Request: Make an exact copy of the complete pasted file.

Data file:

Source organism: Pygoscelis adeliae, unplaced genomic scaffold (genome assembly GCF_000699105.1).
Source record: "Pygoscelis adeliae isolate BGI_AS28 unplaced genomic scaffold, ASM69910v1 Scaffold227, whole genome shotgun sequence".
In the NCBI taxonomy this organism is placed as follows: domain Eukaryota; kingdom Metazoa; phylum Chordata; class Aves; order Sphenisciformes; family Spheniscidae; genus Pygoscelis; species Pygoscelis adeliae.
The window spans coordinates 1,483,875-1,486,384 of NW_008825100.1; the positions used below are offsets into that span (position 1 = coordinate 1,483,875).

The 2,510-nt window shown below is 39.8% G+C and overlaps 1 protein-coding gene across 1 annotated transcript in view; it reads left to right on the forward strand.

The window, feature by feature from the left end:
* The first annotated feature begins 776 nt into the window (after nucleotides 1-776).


Source organism: Pygoscelis adeliae, unplaced genomic scaffold (genome assembly GCF_000699105.1).
Source record: "Pygoscelis adeliae isolate BGI_AS28 unplaced genomic scaffold, ASM69910v1 Scaffold227, whole genome shotgun sequence".
In the NCBI taxonomy this organism is placed as follows: domain Eukaryota; kingdom Metazoa; phylum Chordata; class Aves; order Sphenisciformes; family Spheniscidae; genus Pygoscelis; species Pygoscelis adeliae.
The window spans coordinates 1,483,875-1,486,384 of NW_008825100.1; the positions used below are offsets into that span (position 1 = coordinate 1,483,875).

The 2,510-nt window shown below is 39.8% G+C and overlaps 1 protein-coding gene across 1 annotated transcript in view; it reads left to right on the forward strand.

The window, feature by feature from the left end:
* The first annotated feature begins 776 nt into the window (after nucleotides 1-776).